5 Things I Learned Road Tripping through Florida on Spring Break
The chance to follow the Florida spring break trail last week – from St. Pete Beach all the way to South Beach – was an education for Terry Ward. Here are the top five things she learned from the experience.
1) IT'S AN INTERNATIONAL SCENE
It's not just U.S. college kids coming to be part of this All-American spectacle. Everywhere from Orlando to South Beach, I met Saudi Arabians, two Hungarian girls visiting from England - "I will catch (an American boy) and take him back to Europe with me if I find a nice one," Ivett from Budapest told me in Miami - a South African, Brits and other international spring breakers.
2) THAT GIRLS GONE WILD MYTH? IT'S ALIVE AND WELL.
Particularly in Daytona, Fort Lauderdale, Miami and, I'd bet serious money, Panama City Beach (the latter spring break destination wasn't on my itinerary). In the former cities, "woo hoo" was the battle cry for not only boys looking for girls but vice versa. And when contestants were called upon from the crowd for lap dance contests and other "activities" that looked, at times, more like something from a porn film, there was never a shortage of takers. As one New Jersey boy, Rob, at the Clevelander in South Beach told me, "We're like caged animals, we're ready to get loose right now."
3) NON-PARTIERS? THERE'S ROOM FOR THEM, TOO.
The images being used to promote the movie Spring Breakers (to be released in theaters nationwide on arch 22), with actresses like Vanessa Hudgens and Selena Gomez in a sea of other bikini-clad girls on a long hotel balcony somewhere in Florida? I never saw such an extreme scene. Yes, things were wild. But balconies with scores of hot bodies waving to admirers on the beach? Not so much. Lots of the spring breakers I met seemed content just to be chilling somewhere warm with friends. "We're kind of over getting really drunk and crazy but we still like getting that buzz and going out," said a girl I met in Fort Lauderdale from the University of Northern Illinois. And even at Bike Week, a guy named PJ said that things were more about friendship than anything else: "We're not on a woman hunt, a dirt bag hunt, a beer drinking hunt," PJ told me. "We're just looking for a way to get away, spent some time together, talk a little business."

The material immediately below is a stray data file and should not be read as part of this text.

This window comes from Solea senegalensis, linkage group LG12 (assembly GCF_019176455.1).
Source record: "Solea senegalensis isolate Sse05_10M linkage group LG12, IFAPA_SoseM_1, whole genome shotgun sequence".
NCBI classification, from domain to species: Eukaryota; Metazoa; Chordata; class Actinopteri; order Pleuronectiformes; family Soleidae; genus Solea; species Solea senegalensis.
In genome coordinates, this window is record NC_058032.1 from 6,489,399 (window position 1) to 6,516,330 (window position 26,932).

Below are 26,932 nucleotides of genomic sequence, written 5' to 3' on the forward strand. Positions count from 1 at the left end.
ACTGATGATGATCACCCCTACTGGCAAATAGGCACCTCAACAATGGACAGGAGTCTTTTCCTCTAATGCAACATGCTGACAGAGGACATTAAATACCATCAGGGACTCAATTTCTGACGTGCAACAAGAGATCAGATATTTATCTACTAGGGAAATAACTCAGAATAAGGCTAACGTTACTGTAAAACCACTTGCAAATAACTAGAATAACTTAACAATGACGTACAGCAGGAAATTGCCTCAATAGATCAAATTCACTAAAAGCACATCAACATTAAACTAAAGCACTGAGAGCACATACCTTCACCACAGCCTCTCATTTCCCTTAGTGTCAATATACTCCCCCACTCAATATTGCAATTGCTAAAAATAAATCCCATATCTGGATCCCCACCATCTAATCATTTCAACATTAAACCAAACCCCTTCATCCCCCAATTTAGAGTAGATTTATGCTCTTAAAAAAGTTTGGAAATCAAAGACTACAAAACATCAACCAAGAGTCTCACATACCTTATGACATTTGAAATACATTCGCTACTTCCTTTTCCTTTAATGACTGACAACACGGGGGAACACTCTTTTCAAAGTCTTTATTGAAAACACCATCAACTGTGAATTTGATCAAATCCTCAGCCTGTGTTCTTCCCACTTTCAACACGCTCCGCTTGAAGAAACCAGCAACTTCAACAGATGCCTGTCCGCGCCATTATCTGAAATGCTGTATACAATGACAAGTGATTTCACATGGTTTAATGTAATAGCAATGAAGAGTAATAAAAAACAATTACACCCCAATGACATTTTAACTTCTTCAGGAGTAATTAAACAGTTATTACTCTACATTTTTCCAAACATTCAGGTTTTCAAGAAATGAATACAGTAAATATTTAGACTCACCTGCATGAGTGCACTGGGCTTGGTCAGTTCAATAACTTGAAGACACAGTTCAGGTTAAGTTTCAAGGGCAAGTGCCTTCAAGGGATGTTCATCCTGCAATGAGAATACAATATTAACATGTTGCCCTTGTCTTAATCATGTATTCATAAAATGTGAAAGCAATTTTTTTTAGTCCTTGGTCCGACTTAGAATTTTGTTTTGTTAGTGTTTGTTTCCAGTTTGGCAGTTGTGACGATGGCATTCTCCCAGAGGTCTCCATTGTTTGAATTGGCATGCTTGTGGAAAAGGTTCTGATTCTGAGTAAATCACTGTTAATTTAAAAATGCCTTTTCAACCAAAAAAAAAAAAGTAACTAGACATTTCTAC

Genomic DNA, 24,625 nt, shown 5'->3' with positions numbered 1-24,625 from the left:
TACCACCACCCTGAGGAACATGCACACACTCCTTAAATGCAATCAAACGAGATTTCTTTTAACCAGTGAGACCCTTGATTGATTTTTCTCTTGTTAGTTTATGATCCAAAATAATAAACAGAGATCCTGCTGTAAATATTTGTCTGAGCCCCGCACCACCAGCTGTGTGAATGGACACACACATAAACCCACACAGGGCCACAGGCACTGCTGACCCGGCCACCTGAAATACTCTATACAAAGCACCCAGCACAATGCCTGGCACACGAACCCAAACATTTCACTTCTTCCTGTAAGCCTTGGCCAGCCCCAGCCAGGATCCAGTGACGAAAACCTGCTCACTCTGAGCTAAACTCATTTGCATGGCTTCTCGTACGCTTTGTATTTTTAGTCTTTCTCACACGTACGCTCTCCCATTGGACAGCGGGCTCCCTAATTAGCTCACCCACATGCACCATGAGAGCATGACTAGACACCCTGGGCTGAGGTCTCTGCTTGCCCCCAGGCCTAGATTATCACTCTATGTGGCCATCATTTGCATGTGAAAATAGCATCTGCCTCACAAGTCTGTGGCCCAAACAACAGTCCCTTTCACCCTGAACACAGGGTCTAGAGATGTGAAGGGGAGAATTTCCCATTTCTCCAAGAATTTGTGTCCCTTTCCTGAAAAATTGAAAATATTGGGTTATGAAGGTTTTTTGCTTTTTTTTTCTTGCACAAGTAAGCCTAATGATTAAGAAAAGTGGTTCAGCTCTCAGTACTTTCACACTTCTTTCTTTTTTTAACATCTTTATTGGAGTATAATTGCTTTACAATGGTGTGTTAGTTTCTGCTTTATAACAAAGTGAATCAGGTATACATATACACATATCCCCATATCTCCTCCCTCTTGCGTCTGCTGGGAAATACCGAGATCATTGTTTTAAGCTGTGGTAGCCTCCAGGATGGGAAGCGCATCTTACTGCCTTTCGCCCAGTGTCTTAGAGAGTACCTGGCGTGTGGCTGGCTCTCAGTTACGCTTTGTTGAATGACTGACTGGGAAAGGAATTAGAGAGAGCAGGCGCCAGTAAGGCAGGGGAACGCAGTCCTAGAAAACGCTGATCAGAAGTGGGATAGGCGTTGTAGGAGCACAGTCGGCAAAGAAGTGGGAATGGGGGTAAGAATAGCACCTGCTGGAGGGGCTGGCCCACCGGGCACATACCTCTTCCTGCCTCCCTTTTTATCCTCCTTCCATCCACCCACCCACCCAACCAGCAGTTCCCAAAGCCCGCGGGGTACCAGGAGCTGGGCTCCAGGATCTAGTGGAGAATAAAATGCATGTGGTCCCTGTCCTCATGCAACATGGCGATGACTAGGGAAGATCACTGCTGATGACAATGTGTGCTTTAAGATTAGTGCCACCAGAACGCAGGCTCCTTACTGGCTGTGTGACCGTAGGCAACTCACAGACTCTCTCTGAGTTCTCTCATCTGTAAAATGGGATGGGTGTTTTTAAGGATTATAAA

4) THE BEST OYSTERS ARE IN DAYTONA
It was the case back when I was in college on spring break in Daytona and it still stands today: Florida's best oysters are still found at the legendary Oyster Pub in Daytona Beach. Sometimes the bivalves are from Apalachicola in Florida and sometimes they hail from out of state, but they're always delicious, fresh and shucked right in front of you at the bar (not to mention bargain priced at just $9.99 per dozen).
5) MIAMI ISN'T CHEAP
Unless you've got somewhere cheap to stay with friends, Miami is a very, very expensive option for spring breakers. I heard it from people I chatted with in Fort Lauderdale, several of whom had moved north from Miami after being dismayed at paying upwards of $40 for club entry and the same for parking. "It's $45 no matter what you do (in Miami)," Daniel, a Mississippi State University student told me, "As college kids we don't have that much money." He and his friends had moved their fun to Fort Lauderdale where, they said, most clubs cost about $15 to enter and included free drinks as part of the draw. And when things are expensive for a dressed-to-kill Saudi Arabian, you know it's serious. Said Omar, from Riyadh: "It's so expensive here, especially for students."
For more, check out the entire Florida Spring Break 2013 road trip.